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Agriculture News

Legal opinion: Gene editing exempt from Europe’s GMO rules

Capital Press | Posted on February 1, 2018

An advisory ruling has found the European Union should exempt gene-edited crops from strict GMO regulations, which may influence global attitudes toward gene editing.The opinion by an “advocate general” of the European Court of Justice isn’t a binding legal decision, but it’s considered highly persuasive for the panel of judges who will issue a ruling on the matter this summer.Advocates of biotechnology see the opinion as an early step in the right direction regarding Europe’s gene editing policy, but critics say it’s unlikely to sway wary European consumers.

Oversupply of milk, low prices cause concern for area dairy farmers

Reedsburg Times Press | Posted on February 1, 2018

Recent milk production numbers from the United States Department of Agriculture’s website show the United States dairy industry will produce an estimated 218.8 billion pounds of milk this year. While it’s a 0.5 billion pound reduction than what was predicted at the end of 2017, prices continue to drop because the demand for US dairy products are low.One reason for the oversupply comes from the limited amount of exports currently available to ship dairy products as well as a decrease in domestic demand.

New TPP deal puts U.S. wheat farmers at tariff disadvantage

Capital Press | Posted on January 31, 2018

A new Trans-Pacific Partnership deal would put U.S. wheat farmers at a $200 million disadvantage each year, according to the U.S. Wheat Associates and National Association of Wheat Growers, in a joint statement.Japan imports an average of 3.1 million metric tons of U.S. wheat every year, according to U.S. Wheat and the National Association of Wheat Growers. That was about 49 percent of Japan’s food wheat imports in 2016, according to the USDA. Canada supplied 34 percent and Australia 17 percent that year.After full implementation of the new TPP, Japan’s import tariffs on Canadian and Australian wheat will drop by about $65 per ton while the tariff on U.S. wheat will remain.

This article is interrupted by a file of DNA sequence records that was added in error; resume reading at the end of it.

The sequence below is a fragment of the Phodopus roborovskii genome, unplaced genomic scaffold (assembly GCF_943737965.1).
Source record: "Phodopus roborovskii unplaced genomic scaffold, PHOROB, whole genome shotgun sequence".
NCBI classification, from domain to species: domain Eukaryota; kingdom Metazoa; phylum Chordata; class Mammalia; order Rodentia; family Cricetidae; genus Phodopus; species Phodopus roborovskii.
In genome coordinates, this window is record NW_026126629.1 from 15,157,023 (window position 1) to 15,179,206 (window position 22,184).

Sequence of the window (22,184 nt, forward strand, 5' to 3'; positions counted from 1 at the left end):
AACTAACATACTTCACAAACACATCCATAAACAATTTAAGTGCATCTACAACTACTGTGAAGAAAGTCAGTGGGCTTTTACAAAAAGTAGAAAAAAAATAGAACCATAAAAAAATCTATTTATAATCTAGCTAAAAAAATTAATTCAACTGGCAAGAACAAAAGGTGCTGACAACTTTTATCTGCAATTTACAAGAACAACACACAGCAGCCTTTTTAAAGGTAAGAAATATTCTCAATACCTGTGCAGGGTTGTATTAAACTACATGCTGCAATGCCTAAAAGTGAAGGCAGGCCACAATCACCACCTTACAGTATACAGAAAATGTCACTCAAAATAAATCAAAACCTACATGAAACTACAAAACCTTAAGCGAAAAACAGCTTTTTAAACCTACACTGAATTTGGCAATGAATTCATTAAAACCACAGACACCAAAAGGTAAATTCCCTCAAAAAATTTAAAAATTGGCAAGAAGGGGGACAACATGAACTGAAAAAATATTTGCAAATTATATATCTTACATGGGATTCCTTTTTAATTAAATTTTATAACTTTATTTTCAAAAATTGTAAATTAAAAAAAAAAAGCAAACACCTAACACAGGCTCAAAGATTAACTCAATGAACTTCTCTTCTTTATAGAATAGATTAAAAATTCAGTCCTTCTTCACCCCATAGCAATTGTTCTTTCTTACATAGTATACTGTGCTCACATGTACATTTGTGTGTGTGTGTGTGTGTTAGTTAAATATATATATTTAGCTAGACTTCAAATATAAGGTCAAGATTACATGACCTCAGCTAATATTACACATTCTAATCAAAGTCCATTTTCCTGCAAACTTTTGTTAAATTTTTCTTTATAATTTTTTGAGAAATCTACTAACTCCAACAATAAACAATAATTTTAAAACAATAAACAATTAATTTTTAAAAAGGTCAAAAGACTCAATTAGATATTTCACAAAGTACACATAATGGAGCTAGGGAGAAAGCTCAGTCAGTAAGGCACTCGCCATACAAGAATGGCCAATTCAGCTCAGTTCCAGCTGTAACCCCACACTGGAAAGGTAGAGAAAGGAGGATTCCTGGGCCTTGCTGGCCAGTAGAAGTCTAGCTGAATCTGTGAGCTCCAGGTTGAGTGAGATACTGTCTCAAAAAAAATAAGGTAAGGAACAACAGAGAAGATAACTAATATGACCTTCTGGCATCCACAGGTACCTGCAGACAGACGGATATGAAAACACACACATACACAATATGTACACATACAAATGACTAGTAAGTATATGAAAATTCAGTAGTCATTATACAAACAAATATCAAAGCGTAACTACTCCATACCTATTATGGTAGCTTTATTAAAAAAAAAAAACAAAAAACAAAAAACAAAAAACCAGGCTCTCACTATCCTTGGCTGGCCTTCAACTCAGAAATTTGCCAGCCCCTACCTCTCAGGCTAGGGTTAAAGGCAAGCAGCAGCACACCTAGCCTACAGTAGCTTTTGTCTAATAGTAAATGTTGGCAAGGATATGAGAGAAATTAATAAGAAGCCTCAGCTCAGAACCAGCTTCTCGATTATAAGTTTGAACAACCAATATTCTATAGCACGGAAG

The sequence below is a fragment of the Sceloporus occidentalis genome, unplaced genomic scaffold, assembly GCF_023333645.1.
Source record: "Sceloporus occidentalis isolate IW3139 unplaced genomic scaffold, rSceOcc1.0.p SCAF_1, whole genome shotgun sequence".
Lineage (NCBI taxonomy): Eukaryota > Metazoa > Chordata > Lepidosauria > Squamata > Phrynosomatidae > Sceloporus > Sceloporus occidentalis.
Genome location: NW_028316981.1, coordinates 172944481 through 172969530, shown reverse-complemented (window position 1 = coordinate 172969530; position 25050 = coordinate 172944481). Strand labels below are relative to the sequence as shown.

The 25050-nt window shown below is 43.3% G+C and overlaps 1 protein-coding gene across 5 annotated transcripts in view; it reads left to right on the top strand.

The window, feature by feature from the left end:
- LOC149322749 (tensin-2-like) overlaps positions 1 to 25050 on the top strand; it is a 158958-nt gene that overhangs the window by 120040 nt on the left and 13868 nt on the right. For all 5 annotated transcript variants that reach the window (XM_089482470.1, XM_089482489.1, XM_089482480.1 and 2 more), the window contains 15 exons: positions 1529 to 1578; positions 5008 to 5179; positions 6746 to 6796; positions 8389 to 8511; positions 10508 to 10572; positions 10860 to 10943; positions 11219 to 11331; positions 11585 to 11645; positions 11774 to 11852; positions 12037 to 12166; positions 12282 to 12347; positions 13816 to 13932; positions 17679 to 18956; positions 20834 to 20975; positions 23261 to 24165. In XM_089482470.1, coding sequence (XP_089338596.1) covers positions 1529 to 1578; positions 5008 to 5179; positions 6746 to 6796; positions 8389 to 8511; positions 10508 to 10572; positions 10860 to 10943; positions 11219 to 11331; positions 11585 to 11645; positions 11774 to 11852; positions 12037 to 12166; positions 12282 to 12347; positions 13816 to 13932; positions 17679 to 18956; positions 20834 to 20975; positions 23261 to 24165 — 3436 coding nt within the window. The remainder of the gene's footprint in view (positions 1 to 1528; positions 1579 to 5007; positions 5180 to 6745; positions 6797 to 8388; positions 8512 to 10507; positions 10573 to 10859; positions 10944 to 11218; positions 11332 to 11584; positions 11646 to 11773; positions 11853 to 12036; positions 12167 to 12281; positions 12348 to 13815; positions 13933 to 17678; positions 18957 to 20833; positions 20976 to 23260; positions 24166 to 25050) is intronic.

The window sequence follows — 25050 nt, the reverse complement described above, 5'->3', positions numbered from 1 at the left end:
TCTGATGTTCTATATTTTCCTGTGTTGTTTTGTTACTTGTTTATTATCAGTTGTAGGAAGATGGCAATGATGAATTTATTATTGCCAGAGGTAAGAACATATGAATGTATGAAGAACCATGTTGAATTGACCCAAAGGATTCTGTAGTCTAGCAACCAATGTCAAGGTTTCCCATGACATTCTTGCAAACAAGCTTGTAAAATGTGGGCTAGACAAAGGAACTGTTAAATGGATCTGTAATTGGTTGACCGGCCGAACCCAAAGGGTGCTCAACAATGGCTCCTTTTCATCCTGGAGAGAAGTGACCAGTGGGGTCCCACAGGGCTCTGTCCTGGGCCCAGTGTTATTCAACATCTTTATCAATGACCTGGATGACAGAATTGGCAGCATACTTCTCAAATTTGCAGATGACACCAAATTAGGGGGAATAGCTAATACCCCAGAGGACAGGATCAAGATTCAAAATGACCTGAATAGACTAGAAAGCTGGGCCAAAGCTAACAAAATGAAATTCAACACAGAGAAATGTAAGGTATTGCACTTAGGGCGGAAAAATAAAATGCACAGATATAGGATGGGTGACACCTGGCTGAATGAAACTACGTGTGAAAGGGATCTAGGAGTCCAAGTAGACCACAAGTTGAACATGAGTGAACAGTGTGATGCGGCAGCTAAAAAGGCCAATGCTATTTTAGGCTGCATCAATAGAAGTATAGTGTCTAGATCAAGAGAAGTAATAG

Japanese Vets Likely Transferred MRSA to Racehorses

The Horse | Posted on January 30, 2018

When veterinarians diagnosed MRSA infection in hospitalized Thoroughbred racehorses at two veterinary hospitals in Japan not long ago, they wondered about the source of the infection. Such cases are tough to manage and lead to lost training days, all while posing a risk to human health.These finding show that no MRSA colonization exists within the healthy racehorses at JRA, but a high rate of colonization exists in the JRA veterinary community, said Kuroda. Therefore, MRSA is likely being transferred between the JRA veterinarians and horses. These results show that there is an occupational risk to veterinarians of becoming colonized with MRSA. Additionally, he said, this study confirms the need for strict hygiene management programs within veterinary hospitals to prevent MRSA transmission between veterinarians and horses.

OSU receives record-breaking $50 million commitment

Veterinary Practice News | Posted on January 30, 2018

Oregon State University (OSU) has received what it calls a “transformative” donation that will change its college of veterinary medicine’s ability to provide life-saving care, education for future veterinarians, and critical animal and human health research. The record $50 million gift is a record-breaker for OSU, and the university will name its college of veterinary medicine in recognition of the donor: Gary Carlson, MD, a 1974 alumnus who is a partner at Dermatology Associates of Westlake Village, Calif.